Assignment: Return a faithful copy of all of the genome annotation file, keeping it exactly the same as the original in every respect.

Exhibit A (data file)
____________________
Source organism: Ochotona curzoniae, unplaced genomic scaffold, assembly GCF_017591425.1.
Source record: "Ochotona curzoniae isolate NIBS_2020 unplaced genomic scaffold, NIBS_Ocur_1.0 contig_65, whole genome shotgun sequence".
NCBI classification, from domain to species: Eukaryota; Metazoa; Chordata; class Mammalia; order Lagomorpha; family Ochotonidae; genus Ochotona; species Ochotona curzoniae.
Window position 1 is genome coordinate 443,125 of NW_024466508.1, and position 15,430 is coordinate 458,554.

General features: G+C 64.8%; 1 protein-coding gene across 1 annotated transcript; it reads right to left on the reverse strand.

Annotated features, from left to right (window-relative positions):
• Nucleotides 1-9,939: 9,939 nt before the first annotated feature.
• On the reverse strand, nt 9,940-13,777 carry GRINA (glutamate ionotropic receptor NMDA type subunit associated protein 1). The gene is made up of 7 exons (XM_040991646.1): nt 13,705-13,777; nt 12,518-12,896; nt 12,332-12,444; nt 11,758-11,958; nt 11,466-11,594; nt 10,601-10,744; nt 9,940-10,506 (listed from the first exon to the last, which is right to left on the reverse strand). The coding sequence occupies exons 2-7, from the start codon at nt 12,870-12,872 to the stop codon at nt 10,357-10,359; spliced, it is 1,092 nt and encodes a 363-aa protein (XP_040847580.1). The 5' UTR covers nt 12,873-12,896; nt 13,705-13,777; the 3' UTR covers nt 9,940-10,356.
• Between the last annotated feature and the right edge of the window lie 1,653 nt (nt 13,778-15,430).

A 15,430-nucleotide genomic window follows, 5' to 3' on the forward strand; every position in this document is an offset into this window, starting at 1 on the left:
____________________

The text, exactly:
Source organism: Ochotona curzoniae, unplaced genomic scaffold, assembly GCF_017591425.1.
Source record: "Ochotona curzoniae isolate NIBS_2020 unplaced genomic scaffold, NIBS_Ocur_1.0 contig_65, whole genome shotgun sequence".
NCBI classification, from domain to species: Eukaryota; Metazoa; Chordata; class Mammalia; order Lagomorpha; family Ochotonidae; genus Ochotona; species Ochotona curzoniae.
Window position 1 is genome coordinate 443,125 of NW_024466508.1, and position 15,430 is coordinate 458,554.

General features: G+C 64.8%; 1 protein-coding gene across 1 annotated transcript; it reads right to left on the reverse strand.

Annotated features, from left to right (window-relative positions):
• Nucleotides 1-9,939: 9,939 nt before the first annotated feature.
• On the reverse strand, nt 9,940-13,777 carry GRINA (glutamate ionotropic receptor NMDA type subunit associated protein 1). The gene is made up of 7 exons (XM_040991646.1): nt 13,705-13,777; nt 12,518-12,896; nt 12,332-12,444; nt 11,758-11,958; nt 11,466-11,594; nt 10,601-10,744; nt 9,940-10,506 (listed from the first exon to the last, which is right to left on the reverse strand). The coding sequence occupies exons 2-7, from the start codon at nt 12,870-12,872 to the stop codon at nt 10,357-10,359; spliced, it is 1,092 nt and encodes a 363-aa protein (XP_040847580.1). The 5' UTR covers nt 12,873-12,896; nt 13,705-13,777; the 3' UTR covers nt 9,940-10,356.
• Between the last annotated feature and the right edge of the window lie 1,653 nt (nt 13,778-15,430).

A 15,430-nucleotide genomic window follows, 5' to 3' on the forward strand; every position in this document is an offset into this window, starting at 1 on the left: